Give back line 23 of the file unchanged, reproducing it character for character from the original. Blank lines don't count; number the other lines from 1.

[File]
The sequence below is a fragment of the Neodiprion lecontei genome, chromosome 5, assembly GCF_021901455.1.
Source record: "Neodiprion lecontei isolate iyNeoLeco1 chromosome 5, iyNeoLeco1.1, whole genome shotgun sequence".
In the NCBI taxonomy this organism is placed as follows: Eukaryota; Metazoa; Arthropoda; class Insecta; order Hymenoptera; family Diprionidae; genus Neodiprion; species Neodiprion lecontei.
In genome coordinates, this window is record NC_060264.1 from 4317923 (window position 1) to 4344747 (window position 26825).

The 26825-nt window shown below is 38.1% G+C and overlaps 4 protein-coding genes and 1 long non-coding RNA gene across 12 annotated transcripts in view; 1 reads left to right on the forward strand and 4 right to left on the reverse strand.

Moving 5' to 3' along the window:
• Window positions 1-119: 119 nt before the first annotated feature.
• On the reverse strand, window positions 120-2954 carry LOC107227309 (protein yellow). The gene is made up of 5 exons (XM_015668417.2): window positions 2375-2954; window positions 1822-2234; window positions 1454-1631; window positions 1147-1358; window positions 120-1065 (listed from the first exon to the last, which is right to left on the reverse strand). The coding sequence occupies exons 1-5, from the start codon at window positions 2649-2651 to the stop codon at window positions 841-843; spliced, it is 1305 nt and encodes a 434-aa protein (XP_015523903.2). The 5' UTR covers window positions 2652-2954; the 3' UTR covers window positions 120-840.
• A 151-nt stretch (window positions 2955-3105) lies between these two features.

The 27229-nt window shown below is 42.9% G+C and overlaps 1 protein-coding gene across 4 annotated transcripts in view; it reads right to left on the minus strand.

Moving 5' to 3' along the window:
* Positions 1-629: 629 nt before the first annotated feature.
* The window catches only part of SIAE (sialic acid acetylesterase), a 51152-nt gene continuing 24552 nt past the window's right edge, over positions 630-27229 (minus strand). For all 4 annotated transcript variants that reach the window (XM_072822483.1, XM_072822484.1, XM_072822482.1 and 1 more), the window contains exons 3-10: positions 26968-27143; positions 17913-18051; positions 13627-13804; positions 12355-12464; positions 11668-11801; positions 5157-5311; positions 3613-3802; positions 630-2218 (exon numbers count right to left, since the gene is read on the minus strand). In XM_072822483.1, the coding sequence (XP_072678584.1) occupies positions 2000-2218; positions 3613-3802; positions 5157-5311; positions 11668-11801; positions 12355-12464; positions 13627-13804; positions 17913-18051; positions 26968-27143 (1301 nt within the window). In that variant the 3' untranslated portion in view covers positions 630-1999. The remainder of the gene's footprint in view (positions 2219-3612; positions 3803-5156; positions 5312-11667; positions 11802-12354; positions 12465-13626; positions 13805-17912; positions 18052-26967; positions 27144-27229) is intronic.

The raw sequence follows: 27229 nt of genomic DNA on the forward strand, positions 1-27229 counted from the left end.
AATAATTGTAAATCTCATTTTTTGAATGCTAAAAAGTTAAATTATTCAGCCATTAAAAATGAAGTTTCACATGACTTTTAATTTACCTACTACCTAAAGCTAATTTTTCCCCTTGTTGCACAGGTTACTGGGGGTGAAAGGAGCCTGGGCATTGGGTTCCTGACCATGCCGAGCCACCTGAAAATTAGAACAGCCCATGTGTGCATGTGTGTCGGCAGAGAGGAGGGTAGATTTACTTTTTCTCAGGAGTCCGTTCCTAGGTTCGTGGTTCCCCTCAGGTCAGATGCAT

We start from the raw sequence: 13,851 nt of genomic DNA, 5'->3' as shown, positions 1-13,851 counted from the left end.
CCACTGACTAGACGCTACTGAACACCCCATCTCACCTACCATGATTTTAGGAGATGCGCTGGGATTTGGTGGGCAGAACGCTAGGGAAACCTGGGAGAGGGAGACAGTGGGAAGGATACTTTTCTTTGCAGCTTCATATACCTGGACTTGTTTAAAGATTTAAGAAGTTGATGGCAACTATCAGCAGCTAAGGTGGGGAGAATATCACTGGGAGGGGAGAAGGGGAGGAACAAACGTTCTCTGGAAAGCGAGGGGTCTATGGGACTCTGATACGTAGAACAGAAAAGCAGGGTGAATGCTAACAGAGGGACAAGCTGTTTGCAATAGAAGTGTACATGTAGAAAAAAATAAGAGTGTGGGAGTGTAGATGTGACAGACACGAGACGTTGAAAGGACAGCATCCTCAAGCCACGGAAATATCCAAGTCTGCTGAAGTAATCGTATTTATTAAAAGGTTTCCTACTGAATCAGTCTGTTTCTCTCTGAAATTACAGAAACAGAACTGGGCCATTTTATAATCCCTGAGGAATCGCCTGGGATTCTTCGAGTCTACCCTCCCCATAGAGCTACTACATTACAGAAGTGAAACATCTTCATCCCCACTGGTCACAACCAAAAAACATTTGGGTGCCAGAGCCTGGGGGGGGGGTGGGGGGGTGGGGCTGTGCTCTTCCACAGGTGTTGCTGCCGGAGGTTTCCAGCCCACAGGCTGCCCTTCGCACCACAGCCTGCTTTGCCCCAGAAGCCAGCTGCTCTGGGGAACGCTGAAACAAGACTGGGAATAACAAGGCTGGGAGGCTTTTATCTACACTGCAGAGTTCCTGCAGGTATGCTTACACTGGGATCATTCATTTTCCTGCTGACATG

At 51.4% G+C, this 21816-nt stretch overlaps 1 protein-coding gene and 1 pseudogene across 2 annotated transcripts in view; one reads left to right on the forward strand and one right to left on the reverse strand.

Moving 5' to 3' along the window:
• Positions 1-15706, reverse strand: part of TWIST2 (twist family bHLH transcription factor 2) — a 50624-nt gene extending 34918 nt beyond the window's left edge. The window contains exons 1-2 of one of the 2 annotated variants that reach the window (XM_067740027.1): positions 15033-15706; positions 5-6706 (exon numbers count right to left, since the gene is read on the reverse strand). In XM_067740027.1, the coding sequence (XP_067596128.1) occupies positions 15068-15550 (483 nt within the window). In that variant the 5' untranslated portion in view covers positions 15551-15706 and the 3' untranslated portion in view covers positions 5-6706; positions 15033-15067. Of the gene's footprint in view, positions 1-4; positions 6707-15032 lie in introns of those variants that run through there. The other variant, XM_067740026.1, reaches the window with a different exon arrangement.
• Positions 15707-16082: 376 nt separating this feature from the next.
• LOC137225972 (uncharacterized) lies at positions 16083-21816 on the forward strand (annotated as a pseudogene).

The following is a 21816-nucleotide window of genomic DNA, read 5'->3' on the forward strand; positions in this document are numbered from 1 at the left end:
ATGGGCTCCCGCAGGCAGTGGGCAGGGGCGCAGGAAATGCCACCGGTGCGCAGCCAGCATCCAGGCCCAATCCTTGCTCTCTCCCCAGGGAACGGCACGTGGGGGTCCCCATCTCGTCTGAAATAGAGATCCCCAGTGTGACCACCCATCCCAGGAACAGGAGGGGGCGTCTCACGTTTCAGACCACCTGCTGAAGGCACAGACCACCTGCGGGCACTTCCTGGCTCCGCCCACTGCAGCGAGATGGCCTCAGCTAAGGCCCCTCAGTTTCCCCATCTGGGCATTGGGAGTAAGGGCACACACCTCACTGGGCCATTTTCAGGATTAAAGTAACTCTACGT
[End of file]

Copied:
The following is a 21816-nucleotide window of genomic DNA, read 5'->3' on the forward strand; positions in this document are numbered from 1 at the left end: